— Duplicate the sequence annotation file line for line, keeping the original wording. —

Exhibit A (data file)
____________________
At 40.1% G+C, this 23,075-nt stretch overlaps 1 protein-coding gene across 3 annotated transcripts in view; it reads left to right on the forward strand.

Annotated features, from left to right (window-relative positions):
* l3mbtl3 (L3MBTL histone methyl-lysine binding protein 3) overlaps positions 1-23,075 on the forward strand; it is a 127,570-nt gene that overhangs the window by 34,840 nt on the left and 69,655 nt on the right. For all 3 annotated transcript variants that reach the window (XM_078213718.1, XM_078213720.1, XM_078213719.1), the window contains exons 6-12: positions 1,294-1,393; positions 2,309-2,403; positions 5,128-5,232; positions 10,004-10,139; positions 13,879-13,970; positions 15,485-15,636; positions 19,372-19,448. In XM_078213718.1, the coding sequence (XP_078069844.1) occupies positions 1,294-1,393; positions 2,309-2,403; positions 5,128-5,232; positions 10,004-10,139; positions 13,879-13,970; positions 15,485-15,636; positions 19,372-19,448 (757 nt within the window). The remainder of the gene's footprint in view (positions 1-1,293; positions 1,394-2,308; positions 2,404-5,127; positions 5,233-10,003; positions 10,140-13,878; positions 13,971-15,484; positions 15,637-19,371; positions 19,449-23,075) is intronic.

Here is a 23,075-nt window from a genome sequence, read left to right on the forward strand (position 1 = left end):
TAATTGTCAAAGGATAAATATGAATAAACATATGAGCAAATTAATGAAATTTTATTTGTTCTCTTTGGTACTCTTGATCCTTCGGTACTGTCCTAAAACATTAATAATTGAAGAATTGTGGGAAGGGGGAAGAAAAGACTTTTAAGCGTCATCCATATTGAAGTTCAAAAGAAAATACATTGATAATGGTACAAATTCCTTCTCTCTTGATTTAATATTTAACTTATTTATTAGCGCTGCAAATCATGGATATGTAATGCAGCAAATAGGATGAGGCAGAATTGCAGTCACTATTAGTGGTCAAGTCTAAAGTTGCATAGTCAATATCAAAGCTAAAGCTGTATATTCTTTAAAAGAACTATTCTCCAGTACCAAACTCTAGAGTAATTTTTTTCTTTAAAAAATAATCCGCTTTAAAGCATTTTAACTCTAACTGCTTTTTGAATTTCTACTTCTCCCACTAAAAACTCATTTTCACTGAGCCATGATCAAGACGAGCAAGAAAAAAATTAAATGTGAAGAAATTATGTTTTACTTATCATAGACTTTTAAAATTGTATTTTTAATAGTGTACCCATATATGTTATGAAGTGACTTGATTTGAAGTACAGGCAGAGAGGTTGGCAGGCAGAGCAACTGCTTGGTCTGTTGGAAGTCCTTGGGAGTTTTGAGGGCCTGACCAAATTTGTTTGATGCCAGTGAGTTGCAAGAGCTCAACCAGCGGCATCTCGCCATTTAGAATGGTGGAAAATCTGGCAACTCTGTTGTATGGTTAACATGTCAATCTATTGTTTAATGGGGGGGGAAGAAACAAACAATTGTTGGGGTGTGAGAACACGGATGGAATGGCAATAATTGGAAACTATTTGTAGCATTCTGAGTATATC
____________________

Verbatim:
At 40.1% G+C, this 23,075-nt stretch overlaps 1 protein-coding gene across 3 annotated transcripts in view; it reads left to right on the forward strand.

Annotated features, from left to right (window-relative positions):
* l3mbtl3 (L3MBTL histone methyl-lysine binding protein 3) overlaps positions 1-23,075 on the forward strand; it is a 127,570-nt gene that overhangs the window by 34,840 nt on the left and 69,655 nt on the right. For all 3 annotated transcript variants that reach the window (XM_078213718.1, XM_078213720.1, XM_078213719.1), the window contains exons 6-12: positions 1,294-1,393; positions 2,309-2,403; positions 5,128-5,232; positions 10,004-10,139; positions 13,879-13,970; positions 15,485-15,636; positions 19,372-19,448. In XM_078213718.1, the coding sequence (XP_078069844.1) occupies positions 1,294-1,393; positions 2,309-2,403; positions 5,128-5,232; positions 10,004-10,139; positions 13,879-13,970; positions 15,485-15,636; positions 19,372-19,448 (757 nt within the window). The remainder of the gene's footprint in view (positions 1-1,293; positions 1,394-2,308; positions 2,404-5,127; positions 5,233-10,003; positions 10,140-13,878; positions 13,971-15,484; positions 15,637-19,371; positions 19,449-23,075) is intronic.

Here is a 23,075-nt window from a genome sequence, read left to right on the forward strand (position 1 = left end):
TAATTGTCAAAGGATAAATATGAATAAACATATGAGCAAATTAATGAAATTTTATTTGTTCTCTTTGGTACTCTTGATCCTTCGGTACTGTCCTAAAACATTAATAATTGAAGAATTGTGGGAAGGGGGAAGAAAAGACTTTTAAGCGTCATCCATATTGAAGTTCAAAAGAAAATACATTGATAATGGTACAAATTCCTTCTCTCTTGATTTAATATTTAACTTATTTATTAGCGCTGCAAATCATGGATATGTAATGCAGCAAATAGGATGAGGCAGAATTGCAGTCACTATTAGTGGTCAAGTCTAAAGTTGCATAGTCAATATCAAAGCTAAAGCTGTATATTCTTTAAAAGAACTATTCTCCAGTACCAAACTCTAGAGTAATTTTTTTCTTTAAAAAATAATCCGCTTTAAAGCATTTTAACTCTAACTGCTTTTTGAATTTCTACTTCTCCCACTAAAAACTCATTTTCACTGAGCCATGATCAAGACGAGCAAGAAAAAAATTAAATGTGAAGAAATTATGTTTTACTTATCATAGACTTTTAAAATTGTATTTTTAATAGTGTACCCATATATGTTATGAAGTGACTTGATTTGAAGTACAGGCAGAGAGGTTGGCAGGCAGAGCAACTGCTTGGTCTGTTGGAAGTCCTTGGGAGTTTTGAGGGCCTGACCAAATTTGTTTGATGCCAGTGAGTTGCAAGAGCTCAACCAGCGGCATCTCGCCATTTAGAATGGTGGAAAATCTGGCAACTCTGTTGTATGGTTAACATGTCAATCTATTGTTTAATGGGGGGGGAAGAAACAAACAATTGTTGGGGTGTGAGAACACGGATGGAATGGCAATAATTGGAAACTATTTGTAGCATTCTGAGTATATC